Visceral smooth muscle-specific gene expression

  • Herring, B., (PI)

Project: Research project

Description

DESCRIPTION (Provided by Applicant): Our long-term goal is to determine the mechanisms regulating smooth muscle development. Unraveling these mechanisms is crucial to our understanding of the pathology of many different, intestinal, urogenital vascular and pulmonary diseases that are associated with altered contractile protein expression and contractility. Experiments are proposed to use the smooth muscle-specific telokin promoter to examine the molecular pathways controlling visceral smooth muscle development. We have previously identified several transcription factors that regulate the telokin promoter activity in vitro. In this proposal we will determine the role played by these factors in regulating telokin expression during intestinal development. In addition, experiments will begin to investigate the signaling pathways that regulate the expression and activity of these proteins. These studies will test the hypothesis that visceral smooth muscle-specific expression of telokin is modulated in part by signals derived from intestinal epithelial cells that regulate smooth muscle differentiation. In this proposal experiments will specifically focus on the role of SRF, Hox and Fox proteins in regulating telokin expression during gut development. Co-transfection studies together with DNA binding experiments and in vivo analysis of mutant promoters that are unable to bind Hox and Fox genes will be used to elucidate the role of these proteins in regulating telokin expression during gut development. SRF is known to be a key regulator of all smooth muscle genes thus far examined, although it is not known if it is required for basal expression of smooth muscle genes or if it is involved in mediating their tissue specific expression. Experiments using mutant chimeric promoters harnessed to beta-galactosidase transgenes will allow us to determine if SRF is required for the visceral smooth muscle-specific expression of telokin. It is likely that the tissue specific functions of SRF result from its interaction with other cell-type specific factors, hence the ability of several cell-restricted, SRF associated transcription factors to regulate telokin expression will be examined. Preliminary results have also suggested that duplin, a beta-catenin binding protein, can interact with SRF. These data suggest that wnt signaling may regulate expression of smooth muscle specific genes through SRF via its interaction with duplin and beta-catenin. The importance of this regulatory pathway will be evaluated in vitro by transfection assays in cultured cells and direct in vitro protein and DNA binding experiments.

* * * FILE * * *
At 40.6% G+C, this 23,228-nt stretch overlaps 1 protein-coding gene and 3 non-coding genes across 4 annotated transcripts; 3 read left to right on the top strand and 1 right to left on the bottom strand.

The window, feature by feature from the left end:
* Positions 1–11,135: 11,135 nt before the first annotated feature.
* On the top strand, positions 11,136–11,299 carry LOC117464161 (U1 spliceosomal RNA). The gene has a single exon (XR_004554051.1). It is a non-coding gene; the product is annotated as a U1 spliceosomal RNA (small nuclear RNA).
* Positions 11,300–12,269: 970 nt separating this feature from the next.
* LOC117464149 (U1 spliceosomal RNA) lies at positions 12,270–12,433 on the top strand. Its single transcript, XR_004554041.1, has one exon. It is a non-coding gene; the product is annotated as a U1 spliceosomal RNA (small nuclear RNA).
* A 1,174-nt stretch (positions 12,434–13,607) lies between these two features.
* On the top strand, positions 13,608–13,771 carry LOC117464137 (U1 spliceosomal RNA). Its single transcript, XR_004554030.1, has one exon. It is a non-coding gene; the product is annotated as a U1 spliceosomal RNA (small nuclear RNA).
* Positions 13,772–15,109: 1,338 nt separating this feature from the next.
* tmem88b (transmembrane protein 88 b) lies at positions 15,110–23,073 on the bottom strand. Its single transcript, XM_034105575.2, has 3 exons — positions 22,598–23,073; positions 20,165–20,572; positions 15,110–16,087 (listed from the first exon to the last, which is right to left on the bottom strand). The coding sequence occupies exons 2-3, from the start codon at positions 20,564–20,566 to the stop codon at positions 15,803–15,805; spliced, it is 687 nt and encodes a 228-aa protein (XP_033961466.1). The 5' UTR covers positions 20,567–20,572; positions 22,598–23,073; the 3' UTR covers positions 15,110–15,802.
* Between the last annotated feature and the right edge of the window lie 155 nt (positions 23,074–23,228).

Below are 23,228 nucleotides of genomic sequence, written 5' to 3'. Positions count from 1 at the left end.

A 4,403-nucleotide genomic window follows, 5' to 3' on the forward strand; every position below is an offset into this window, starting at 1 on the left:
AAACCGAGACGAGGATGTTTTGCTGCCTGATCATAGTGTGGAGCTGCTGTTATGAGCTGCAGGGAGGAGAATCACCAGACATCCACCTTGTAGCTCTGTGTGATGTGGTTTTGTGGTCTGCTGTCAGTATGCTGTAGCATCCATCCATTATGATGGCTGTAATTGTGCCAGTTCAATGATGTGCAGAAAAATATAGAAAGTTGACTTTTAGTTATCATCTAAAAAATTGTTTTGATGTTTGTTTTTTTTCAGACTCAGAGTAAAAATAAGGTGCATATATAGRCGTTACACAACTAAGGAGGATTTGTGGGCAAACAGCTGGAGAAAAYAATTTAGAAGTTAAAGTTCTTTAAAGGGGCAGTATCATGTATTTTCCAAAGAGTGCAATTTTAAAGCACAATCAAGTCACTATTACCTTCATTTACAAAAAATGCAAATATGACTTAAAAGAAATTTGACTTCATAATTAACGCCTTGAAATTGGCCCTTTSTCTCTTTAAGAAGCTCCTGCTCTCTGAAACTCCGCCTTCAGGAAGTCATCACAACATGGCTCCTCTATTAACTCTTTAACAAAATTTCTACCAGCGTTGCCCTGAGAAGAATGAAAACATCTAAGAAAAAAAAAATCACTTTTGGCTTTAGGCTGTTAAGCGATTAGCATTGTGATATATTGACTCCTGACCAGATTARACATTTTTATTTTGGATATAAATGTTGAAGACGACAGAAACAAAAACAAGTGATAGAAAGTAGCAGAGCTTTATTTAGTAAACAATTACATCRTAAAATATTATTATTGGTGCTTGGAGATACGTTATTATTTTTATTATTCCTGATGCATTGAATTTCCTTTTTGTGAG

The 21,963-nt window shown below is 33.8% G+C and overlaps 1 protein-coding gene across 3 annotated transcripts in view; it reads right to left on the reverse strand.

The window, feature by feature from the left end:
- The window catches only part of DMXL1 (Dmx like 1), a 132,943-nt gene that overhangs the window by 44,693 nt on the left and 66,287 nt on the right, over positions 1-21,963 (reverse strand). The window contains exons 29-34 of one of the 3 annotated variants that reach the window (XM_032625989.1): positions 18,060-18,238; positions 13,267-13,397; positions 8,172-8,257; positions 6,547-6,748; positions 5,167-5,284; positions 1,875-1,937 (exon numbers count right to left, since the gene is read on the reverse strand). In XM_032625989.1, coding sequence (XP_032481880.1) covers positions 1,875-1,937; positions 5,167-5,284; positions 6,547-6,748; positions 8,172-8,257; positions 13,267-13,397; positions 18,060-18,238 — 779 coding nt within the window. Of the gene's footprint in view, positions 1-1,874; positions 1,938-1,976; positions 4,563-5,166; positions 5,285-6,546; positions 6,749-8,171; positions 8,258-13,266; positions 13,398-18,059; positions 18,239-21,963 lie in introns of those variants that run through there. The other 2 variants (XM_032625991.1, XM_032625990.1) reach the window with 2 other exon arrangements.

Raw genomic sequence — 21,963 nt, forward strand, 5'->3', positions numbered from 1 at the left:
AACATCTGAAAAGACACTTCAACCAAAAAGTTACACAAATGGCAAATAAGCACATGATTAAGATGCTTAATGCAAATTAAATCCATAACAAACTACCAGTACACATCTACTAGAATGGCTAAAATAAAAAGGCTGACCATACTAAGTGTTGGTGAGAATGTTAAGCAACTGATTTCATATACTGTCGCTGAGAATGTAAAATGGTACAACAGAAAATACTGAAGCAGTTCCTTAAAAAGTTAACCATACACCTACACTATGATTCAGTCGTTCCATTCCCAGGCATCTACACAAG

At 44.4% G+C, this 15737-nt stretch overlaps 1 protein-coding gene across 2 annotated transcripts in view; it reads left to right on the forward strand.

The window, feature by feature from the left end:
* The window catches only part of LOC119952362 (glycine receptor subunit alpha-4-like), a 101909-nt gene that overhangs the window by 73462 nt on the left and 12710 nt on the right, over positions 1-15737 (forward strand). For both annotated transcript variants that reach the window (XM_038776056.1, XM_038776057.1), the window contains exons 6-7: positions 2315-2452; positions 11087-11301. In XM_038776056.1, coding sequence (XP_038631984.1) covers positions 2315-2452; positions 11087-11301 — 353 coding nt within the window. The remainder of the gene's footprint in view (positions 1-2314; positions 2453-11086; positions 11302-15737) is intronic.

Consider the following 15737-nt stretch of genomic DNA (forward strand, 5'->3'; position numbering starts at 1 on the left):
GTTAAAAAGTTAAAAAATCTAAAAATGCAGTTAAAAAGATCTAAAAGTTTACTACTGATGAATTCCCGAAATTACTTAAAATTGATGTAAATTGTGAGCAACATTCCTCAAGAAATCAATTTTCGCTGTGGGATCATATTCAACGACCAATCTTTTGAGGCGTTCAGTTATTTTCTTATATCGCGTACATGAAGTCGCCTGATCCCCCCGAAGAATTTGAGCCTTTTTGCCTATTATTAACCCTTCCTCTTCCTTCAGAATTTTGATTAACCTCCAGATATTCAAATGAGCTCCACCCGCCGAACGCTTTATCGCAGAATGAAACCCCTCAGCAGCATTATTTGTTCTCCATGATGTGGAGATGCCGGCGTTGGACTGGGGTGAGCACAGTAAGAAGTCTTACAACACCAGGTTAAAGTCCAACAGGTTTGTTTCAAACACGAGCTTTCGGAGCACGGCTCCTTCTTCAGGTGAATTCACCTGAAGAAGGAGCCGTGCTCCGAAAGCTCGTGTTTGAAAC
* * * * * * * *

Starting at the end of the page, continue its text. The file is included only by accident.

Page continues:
StatusFinished
Effective start/end date9/30/016/30/13

Funding

  • National Institutes of Health: $298,000.00
  • National Institutes of Health: $298,000.00
  • National Institutes of Health: $298,000.00
  • National Institutes of Health: $298,000.00
  • National Institutes of Health: $298,000.00
  • National Institutes of Health: $315,411.00
  • National Institutes of Health: $309,134.00
  • National Institutes of Health: $315,411.00
  • National Institutes of Health: $312,257.00
  • National Institutes of Health: $91,400.00

Fingerprint

Smooth Muscle
Gene Expression
Smooth Muscle Myocytes
Transcription Factors
Contractile Proteins
Proteins
Gastrointestinal Tract
Muscle Development
telokin
beta Catenin
Transfection
Megacolon
Pathology
Serum Response Factor
Intestinal Diseases
Hirschsprung Disease
Gene Knockout Techniques
Genes
Trans-Activators
Muscle Proteins

Keywords

  • Medicine(all)